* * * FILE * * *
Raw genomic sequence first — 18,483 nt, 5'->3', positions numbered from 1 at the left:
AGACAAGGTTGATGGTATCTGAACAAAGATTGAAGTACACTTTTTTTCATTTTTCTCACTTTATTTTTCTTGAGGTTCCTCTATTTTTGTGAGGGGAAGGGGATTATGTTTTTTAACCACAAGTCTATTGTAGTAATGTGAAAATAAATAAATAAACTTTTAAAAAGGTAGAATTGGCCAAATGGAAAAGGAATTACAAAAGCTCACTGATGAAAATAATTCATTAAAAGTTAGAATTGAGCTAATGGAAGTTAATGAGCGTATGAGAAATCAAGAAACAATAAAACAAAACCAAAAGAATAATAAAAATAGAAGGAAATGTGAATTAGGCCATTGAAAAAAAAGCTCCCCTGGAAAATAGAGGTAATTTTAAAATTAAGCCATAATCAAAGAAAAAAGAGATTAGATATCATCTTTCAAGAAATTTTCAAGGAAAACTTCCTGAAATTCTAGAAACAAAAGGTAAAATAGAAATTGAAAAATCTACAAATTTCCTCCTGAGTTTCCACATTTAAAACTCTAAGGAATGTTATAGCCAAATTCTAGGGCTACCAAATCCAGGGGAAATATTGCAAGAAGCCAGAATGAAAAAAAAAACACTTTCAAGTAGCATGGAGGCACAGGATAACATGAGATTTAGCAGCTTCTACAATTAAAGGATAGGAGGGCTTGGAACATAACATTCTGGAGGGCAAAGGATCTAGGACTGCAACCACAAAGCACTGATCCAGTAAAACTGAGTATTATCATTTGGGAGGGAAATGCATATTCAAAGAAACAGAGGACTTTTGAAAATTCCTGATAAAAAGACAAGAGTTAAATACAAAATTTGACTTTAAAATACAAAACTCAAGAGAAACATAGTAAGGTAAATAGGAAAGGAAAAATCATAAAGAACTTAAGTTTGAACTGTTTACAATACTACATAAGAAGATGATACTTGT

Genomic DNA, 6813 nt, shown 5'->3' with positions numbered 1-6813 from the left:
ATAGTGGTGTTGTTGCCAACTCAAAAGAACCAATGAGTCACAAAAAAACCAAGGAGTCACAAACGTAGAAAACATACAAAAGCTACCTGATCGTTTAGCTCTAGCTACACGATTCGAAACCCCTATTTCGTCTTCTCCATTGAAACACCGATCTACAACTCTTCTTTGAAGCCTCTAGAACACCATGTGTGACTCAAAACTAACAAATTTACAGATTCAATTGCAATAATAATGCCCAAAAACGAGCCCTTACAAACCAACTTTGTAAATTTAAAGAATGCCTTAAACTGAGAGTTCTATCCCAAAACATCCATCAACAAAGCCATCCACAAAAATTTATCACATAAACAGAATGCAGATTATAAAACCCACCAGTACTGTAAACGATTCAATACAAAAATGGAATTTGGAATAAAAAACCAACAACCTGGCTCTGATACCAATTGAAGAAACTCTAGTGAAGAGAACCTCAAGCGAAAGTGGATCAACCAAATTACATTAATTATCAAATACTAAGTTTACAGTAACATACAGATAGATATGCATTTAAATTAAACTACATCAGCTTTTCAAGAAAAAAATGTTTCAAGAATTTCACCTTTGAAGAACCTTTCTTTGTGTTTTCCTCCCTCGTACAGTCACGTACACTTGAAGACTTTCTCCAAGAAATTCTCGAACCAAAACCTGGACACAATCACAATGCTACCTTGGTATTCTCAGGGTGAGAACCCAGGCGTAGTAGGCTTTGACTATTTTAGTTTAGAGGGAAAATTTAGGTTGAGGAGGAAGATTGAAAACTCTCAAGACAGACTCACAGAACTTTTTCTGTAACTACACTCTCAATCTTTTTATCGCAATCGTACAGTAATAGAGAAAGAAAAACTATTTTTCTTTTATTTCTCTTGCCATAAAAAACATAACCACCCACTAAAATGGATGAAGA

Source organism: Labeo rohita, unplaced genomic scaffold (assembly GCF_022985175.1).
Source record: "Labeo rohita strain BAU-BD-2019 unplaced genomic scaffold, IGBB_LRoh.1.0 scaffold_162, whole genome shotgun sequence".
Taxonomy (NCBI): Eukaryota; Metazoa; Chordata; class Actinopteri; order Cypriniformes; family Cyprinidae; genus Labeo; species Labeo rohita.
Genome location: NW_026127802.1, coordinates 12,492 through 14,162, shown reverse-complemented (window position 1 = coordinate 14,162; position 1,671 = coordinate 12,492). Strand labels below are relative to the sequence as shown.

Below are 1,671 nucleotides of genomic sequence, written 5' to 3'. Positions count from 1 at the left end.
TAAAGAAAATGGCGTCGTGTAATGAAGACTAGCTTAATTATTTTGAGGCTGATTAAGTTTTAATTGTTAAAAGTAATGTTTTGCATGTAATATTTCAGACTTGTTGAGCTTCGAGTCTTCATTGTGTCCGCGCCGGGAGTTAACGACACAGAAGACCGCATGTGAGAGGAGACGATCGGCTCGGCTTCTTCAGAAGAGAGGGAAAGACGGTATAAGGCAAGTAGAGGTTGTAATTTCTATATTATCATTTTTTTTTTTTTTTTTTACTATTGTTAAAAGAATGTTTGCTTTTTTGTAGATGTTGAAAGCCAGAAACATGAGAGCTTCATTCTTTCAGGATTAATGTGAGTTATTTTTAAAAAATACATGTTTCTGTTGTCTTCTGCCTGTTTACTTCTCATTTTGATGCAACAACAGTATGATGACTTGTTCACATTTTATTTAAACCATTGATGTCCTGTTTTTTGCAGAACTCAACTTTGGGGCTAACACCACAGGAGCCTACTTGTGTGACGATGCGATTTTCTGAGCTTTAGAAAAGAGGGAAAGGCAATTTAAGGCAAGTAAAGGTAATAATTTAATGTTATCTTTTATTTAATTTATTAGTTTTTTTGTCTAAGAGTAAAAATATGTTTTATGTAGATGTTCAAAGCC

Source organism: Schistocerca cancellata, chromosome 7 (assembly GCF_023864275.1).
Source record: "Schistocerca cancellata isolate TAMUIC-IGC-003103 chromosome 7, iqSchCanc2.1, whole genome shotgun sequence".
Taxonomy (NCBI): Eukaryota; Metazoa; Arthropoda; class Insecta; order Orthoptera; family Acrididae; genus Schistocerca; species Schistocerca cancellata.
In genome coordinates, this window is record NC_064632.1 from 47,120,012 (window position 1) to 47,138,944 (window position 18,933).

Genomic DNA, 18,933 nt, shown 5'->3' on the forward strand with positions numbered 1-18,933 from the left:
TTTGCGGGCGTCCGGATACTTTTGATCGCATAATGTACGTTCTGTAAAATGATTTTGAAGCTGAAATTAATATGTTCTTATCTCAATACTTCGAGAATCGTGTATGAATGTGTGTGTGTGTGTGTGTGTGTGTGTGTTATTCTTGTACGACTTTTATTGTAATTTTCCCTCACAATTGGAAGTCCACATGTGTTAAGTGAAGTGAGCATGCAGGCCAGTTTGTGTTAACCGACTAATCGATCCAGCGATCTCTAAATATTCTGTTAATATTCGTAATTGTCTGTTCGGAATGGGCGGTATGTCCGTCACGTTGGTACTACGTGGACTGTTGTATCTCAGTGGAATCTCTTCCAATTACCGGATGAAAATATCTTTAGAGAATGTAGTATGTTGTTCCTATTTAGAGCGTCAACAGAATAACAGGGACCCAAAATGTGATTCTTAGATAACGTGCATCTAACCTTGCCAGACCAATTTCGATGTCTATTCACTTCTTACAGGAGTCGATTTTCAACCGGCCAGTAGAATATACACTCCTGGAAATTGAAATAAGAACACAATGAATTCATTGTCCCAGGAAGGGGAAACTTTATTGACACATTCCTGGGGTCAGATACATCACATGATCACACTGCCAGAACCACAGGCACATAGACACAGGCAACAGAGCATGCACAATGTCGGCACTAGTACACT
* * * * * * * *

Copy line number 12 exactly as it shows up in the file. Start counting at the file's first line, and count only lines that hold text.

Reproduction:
Source record: "Schistocerca cancellata isolate TAMUIC-IGC-003103 chromosome 7, iqSchCanc2.1, whole genome shotgun sequence".